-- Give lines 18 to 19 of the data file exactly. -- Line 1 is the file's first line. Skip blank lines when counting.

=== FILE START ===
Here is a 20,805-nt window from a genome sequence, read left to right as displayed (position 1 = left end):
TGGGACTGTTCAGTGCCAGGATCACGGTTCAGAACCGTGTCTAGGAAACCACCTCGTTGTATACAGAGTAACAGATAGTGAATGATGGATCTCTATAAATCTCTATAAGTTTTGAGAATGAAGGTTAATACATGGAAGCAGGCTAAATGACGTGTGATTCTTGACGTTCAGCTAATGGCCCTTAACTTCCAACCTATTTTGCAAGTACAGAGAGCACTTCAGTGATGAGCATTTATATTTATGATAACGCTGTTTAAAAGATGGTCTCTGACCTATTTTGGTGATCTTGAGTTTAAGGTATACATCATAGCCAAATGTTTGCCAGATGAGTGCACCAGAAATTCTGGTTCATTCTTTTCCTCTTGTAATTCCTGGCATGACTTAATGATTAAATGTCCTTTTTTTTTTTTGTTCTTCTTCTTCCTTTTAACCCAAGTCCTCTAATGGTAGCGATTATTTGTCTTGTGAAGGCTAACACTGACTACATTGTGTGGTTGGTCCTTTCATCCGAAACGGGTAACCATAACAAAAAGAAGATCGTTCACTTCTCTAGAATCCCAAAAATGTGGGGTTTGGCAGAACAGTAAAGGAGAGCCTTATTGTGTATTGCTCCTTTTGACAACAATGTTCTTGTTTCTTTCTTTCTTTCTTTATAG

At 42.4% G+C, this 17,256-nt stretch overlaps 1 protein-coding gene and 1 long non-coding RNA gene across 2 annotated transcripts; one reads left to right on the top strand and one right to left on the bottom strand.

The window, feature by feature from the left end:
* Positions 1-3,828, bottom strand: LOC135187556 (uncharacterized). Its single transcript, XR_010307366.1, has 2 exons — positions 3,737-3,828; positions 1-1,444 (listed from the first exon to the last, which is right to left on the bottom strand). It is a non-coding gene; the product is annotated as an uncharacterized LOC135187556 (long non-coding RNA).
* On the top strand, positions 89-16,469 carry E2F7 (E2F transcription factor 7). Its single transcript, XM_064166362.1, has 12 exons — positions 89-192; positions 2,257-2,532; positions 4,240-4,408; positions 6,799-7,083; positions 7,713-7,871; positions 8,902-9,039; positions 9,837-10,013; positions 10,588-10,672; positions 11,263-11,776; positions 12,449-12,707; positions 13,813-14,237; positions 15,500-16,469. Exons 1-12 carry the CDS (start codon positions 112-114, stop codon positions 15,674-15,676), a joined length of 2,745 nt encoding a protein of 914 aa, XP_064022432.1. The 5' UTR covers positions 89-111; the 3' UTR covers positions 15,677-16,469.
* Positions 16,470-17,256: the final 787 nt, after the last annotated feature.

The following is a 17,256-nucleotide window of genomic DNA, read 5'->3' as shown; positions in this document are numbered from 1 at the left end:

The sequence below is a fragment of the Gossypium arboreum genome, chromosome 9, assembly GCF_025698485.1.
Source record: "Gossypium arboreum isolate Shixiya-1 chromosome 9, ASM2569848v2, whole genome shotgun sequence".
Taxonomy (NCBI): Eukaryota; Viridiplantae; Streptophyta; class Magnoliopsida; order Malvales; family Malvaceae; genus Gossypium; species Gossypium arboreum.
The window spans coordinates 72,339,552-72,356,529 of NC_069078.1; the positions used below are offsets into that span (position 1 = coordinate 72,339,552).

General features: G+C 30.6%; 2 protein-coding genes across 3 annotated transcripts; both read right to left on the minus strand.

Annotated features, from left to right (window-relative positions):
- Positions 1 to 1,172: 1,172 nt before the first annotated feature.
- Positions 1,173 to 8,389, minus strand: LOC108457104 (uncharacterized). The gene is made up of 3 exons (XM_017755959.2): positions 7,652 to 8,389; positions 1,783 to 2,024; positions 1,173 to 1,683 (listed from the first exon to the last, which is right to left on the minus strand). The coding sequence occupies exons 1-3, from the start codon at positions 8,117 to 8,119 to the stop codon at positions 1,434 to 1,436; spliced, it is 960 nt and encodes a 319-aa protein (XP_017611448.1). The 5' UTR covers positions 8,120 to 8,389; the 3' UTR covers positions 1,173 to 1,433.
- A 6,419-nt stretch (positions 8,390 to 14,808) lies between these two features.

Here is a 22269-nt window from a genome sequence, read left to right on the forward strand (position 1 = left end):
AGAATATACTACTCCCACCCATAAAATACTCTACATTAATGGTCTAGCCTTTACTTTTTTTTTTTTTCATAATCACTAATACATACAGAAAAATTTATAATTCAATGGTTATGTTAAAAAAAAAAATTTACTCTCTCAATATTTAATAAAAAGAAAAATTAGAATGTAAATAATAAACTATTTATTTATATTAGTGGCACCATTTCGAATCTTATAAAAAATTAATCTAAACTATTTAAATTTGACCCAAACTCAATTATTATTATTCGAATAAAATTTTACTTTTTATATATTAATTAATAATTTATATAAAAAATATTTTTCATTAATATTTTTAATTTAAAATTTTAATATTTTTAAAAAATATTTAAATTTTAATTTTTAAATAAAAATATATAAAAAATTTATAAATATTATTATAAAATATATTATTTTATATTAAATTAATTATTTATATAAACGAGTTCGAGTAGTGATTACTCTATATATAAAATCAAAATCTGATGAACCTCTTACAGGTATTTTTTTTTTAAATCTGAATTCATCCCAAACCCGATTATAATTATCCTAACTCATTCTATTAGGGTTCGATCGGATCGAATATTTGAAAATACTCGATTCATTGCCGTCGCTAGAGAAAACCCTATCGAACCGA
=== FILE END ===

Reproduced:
Here is a 22269-nt window from a genome sequence, read left to right on the forward strand (position 1 = left end):
AGAATATACTACTCCCACCCATAAAATACTCTACATTAATGGTCTAGCCTTTACTTTTTTTTTTTTTCATAATCACTAATACATACAGAAAAATTTATAATTCAATGGTTATGTTAAAAAAAAAAATTTACTCTCTCAATATTTAATAAAAAGAAAAATTAGAATGTAAATAATAAACTATTTATTTATATTAGTGGCACCATTTCGAATCTTATAAAAAATTAATCTAAACTATTTAAATTTGACCCAAACTCAATTATTATTATTCGAATAAAATTTTACTTTTTATATATTAATTAATAATTTATATAAAAAATATTTTTCATTAATATTTTTAATTTAAAATTTTAATATTTTTAAAAAATATTTAAATTTTAATTTTTAAATAAAAATATATAAAAAATTTATAAATATTATTATAAAATATATTATTTTATATTAAATTAATTATTTATATAAACGAGTTCGAGTAGTGATTACTCTATATATAAAATCAAAATCTGATGAACCTCTTACAGGTATTTTTTTTTTAAATCTGAATTCATCCCAAACCCGATTATAATTATCCTAACTCATTCTATTAGGGTTCGATCGGATCGAATATTTGAAAATACTCGATTCATTGCCGTCGCTAGAGAAAACCCTATCGAACCGA